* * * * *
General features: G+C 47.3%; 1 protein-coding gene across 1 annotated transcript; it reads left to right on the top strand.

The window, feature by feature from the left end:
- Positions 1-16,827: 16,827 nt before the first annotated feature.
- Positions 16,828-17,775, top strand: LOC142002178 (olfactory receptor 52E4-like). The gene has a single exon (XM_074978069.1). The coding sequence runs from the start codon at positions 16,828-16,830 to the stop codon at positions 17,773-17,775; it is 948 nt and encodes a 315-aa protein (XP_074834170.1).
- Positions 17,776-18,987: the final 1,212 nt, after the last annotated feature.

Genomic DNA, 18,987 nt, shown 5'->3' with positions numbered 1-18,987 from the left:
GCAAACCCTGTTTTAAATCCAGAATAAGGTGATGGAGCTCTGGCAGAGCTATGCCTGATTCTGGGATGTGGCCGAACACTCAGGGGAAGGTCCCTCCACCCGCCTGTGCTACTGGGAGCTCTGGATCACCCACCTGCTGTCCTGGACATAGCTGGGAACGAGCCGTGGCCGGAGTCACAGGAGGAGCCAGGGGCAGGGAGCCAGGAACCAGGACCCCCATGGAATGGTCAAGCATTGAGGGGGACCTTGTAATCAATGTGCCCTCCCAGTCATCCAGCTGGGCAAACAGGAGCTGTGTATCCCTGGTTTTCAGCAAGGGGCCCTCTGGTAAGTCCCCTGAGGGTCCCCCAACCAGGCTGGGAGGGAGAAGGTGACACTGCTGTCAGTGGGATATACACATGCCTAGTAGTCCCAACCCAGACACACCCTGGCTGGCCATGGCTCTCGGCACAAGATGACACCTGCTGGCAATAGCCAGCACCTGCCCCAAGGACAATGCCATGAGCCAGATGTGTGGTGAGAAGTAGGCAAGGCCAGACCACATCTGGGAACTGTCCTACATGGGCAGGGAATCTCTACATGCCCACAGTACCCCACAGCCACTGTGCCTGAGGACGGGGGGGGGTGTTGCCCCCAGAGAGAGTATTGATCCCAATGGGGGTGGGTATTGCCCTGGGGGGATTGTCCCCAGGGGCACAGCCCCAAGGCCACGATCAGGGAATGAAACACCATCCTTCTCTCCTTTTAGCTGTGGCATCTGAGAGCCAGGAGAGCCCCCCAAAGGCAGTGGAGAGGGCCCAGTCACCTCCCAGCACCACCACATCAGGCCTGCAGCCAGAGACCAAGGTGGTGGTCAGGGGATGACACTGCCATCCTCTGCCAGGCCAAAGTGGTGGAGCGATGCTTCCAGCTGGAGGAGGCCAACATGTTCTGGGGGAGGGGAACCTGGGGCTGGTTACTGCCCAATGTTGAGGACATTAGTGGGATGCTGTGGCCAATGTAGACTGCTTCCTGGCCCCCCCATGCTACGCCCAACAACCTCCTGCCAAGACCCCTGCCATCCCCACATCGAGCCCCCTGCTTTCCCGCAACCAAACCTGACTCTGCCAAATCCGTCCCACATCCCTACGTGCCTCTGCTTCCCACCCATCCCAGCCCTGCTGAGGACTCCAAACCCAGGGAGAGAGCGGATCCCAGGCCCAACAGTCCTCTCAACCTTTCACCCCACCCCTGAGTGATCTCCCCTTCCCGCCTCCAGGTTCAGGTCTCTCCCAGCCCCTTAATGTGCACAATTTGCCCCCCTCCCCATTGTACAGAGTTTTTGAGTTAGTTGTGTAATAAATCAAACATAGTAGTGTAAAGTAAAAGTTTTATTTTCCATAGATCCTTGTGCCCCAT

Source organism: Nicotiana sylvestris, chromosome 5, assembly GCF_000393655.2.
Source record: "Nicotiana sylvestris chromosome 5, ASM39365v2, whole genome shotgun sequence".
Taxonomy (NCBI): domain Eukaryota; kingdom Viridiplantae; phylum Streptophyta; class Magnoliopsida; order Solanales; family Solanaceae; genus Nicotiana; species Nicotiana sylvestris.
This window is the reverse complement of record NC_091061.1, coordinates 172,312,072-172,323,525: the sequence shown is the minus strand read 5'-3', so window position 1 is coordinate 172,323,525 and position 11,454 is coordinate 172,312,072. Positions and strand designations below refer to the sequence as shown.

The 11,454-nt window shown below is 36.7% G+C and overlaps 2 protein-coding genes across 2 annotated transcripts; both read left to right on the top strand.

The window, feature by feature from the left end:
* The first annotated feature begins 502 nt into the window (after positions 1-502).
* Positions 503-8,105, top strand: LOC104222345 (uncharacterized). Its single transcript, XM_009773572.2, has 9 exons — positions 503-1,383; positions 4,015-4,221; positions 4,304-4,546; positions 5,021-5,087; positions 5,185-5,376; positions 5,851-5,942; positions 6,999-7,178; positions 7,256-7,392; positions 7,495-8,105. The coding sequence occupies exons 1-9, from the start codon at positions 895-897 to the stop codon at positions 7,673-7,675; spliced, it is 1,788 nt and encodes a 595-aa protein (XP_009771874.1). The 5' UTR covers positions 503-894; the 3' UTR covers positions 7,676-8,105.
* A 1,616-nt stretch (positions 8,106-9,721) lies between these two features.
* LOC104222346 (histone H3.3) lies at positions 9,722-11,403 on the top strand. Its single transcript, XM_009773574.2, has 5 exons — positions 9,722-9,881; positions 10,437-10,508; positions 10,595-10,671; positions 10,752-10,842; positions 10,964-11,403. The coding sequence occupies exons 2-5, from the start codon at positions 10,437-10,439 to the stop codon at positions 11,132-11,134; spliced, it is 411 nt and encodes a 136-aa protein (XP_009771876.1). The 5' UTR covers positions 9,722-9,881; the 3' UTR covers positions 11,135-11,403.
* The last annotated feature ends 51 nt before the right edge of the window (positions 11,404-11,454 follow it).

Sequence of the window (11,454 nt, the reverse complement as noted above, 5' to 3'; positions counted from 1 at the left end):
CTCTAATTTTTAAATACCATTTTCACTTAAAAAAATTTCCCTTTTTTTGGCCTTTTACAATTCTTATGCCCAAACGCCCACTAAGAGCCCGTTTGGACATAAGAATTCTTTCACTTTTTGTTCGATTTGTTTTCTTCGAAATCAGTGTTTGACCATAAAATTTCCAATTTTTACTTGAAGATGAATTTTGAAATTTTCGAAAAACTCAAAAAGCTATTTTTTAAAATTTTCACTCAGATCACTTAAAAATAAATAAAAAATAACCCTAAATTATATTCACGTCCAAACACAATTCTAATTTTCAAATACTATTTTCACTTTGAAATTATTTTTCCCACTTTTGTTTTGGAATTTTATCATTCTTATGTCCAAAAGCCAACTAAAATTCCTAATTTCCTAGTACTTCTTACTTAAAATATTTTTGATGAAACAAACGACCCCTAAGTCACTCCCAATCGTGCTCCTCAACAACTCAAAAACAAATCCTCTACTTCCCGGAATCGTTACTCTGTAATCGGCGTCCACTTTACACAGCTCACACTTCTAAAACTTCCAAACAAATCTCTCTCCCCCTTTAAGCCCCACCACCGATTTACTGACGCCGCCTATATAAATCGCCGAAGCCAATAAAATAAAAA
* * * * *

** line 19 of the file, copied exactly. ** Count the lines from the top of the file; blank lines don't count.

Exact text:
Sequence of the window (11,454 nt, the reverse complement as noted above, 5' to 3'; positions counted from 1 at the left end):